This strange, disturbing, terrible, wonderful, sick, twisted book has haunted my dreams since I finished it. Who knew that Gillian Flynn, the former T...moreThis strange, disturbing, terrible, wonderful, sick, twisted book has haunted my dreams since I finished it. Who knew that Gillian Flynn, the former TV critic from Entertainment Weekly was this dark? It's the tale of Camille Preaker, a reporter from a second-rate Chicago newspaper who is fresh from a stay at a psychiatric hospital (she's a cutter, and how.) Her well-meaning editor--for reasons unknown--decides to send her back to the small town in rural Missouri where she grew up (and where her wealthy family still lives), to write a human-interest story on two preteen girls, one of whom has been found dead, the other still missing. From there on, it's a wild ride, especially the introduction of one of the most monstrous mothers in fiction since "White Oleander", who bears a truly terrifying resemblance--both in appearance and pathology--to a family member I haven't seen in over thirty years. (Thanks, Ms. Flynn, I'm still having flashbacks.)
The mystery aspect isn't particularly groundbreaking (I had it figured out midway through), but the characterizations and level of detail kept me glued. Ms. Flynn obviously knows a great deal about her subject, and that's truly spooky. (less)
Whoah. Excellent book, but probably one of the most depressing things I've ever read. What the mother did to her own kids, and dozens of foster kids i...moreWhoah. Excellent book, but probably one of the most depressing things I've ever read. What the mother did to her own kids, and dozens of foster kids is absolutely horrifying. That CFS returned the last two kids to her care is absolutely unpardonable. (less)
“I have books, new books, and I can bear anything as long as there are books.”
I hadn’t heard anything about this one until I noticed that it had beate...more“I have books, new books, and I can bear anything as long as there are books.”
I hadn’t heard anything about this one until I noticed that it had beaten both China Miéville and George R.R. Martin in the Best Novel category at this year’s Hugo awards. Curious, I had it downloaded to my Kindle in just a few seconds, and it didn’t take long to completely charm me.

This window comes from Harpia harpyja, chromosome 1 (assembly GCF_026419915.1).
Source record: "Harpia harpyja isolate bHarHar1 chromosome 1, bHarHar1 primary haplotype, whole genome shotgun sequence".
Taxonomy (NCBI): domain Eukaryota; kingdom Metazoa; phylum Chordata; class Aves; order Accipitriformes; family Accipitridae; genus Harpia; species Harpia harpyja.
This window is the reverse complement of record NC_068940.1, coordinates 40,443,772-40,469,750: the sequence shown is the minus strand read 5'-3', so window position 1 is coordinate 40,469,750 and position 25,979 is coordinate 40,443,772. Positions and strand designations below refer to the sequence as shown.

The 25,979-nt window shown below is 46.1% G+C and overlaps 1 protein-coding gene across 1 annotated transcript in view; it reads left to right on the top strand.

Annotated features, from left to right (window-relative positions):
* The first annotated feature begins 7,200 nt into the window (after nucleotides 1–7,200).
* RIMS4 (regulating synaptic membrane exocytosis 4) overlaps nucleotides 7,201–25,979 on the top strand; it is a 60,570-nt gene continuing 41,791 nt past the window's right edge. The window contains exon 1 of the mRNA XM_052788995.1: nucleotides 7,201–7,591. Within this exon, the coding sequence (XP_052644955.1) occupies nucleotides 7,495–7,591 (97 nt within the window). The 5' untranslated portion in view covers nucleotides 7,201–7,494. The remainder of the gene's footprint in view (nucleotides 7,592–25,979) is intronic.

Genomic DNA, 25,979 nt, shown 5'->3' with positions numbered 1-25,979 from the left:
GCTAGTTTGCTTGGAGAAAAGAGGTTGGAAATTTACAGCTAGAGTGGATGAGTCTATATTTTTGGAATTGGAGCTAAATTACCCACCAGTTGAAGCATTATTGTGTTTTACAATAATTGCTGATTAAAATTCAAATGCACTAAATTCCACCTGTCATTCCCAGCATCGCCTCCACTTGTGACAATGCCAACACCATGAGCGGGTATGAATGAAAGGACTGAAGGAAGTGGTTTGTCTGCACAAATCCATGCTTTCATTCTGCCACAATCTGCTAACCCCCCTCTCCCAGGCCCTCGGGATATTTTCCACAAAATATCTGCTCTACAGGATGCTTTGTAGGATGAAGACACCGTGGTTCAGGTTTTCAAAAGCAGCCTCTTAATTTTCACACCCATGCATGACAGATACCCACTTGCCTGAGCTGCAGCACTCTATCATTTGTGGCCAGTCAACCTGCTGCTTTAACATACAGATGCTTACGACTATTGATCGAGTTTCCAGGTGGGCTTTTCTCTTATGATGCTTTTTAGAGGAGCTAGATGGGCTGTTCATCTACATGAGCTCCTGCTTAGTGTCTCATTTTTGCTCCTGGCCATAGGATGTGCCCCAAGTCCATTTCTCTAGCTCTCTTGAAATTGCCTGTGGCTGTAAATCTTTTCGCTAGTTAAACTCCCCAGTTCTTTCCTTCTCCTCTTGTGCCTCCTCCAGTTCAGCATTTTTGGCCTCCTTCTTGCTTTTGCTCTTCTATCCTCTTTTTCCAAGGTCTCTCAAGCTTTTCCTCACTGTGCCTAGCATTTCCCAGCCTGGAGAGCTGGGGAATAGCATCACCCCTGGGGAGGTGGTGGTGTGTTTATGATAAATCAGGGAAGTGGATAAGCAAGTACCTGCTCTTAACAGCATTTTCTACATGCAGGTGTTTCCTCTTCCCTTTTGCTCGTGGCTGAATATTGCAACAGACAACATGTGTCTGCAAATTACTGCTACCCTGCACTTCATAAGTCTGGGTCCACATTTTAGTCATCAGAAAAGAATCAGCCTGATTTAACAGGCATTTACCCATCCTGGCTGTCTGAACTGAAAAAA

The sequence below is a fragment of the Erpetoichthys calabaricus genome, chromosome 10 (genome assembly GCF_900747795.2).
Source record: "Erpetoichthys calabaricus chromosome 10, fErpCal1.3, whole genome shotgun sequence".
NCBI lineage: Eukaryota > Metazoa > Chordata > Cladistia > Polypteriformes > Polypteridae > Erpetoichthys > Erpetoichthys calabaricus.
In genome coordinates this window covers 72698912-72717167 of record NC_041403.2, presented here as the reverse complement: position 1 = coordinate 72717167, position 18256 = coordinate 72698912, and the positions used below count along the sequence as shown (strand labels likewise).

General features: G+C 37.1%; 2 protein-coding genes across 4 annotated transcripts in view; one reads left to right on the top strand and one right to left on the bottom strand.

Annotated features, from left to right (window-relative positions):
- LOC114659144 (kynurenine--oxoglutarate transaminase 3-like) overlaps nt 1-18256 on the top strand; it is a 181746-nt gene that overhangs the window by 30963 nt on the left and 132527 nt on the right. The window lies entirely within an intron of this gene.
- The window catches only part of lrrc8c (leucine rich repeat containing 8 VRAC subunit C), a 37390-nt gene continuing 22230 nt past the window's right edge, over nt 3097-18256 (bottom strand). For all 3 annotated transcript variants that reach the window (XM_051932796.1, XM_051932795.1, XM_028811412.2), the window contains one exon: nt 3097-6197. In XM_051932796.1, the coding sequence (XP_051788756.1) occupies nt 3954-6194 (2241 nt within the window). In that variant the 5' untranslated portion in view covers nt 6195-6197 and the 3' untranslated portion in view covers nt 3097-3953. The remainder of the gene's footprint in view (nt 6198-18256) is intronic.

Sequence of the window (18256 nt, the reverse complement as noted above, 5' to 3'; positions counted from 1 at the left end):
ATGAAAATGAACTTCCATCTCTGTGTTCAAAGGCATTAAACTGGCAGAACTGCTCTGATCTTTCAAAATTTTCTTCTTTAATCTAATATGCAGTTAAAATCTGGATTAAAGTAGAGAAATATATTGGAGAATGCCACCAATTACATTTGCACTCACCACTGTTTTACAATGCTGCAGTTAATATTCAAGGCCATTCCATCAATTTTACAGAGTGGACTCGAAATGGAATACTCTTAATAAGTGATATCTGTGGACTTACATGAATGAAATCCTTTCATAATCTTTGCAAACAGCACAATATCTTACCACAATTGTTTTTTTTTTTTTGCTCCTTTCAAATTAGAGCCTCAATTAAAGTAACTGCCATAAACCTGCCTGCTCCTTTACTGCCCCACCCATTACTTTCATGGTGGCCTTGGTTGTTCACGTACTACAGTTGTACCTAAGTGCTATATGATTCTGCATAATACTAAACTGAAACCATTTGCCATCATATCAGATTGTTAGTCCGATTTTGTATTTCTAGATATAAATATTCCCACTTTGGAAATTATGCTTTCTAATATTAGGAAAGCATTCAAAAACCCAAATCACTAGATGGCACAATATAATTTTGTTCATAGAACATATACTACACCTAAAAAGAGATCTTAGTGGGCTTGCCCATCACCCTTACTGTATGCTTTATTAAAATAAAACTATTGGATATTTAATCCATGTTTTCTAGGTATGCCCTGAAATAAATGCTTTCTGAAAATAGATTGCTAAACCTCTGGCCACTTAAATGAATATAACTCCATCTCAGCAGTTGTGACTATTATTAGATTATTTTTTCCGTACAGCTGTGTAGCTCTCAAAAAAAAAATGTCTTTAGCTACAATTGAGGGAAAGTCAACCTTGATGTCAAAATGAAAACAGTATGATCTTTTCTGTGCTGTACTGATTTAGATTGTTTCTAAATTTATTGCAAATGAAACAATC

It’s set in 1979 in Wales and England, and is told from the point of view of fifteen year-old Morwenna Phelps, who is ferociously precocious and a voracious reader (of science fiction and fantasy especially.) I was twelve in 1979, somewhat of an age with the character, and had also read and loved a lot of the titles she mentions, which was great fun. The story begins as Morwenna is leaving Wales for England, to live with a father she barely knows following a car accident that killed her twin sister and left her with chronic injuries. Or was that what really happened? There are witches and fairies, a posh boarding school and a really monstrous mother, ghosts and household objects that contain a magic of their own:
“At home I walked through a haze of belongings that knew, at least vaguely, who they belonged to. Grampar’s chair resented anyone else sitting on it as much as he did himself. Gramma’s shirts and jumpers adjusted themselves to hide her missing breast. My mother’s shoes positively vibrated with consciousness. Our toys looked out for us. There was a potato knife in the kitchen that Gramma couldn’t use. It was an ordinary enough brown-handled thing, but she’d cut herself with it once and ever after it wanted more of her blood. If I rummaged through the kitchen drawer, I could feel it brooding. After she died, that faded.”
And everywhere, dozens of literary references, from Douglas Adams to Kurt Vonnegut, and a deep and abiding love of the transformative power of books, something I bet a lot of readers will identify with. I certainly did. Because that’s what this really is in the end—a big valentine to those of us who would rather read than do almost anything else.
Another thing I really enjoyed was that the author has managed to create a character who is believably fifteen; she’s as annoying as any precocious teen I’ve ever known, and can be a horrible literary snob with everything figured out, but you never get the sense that she’s got thirty-five years of life experience behind her, which was the trouble I had with something else I read recently.
I can’t believe I’m the only one of my acquaintance who has read this—fans of Charles de Lint and Peter S. Beagle should really enjoy this, but it would work for anyone who considers books to be a member of their family. (less)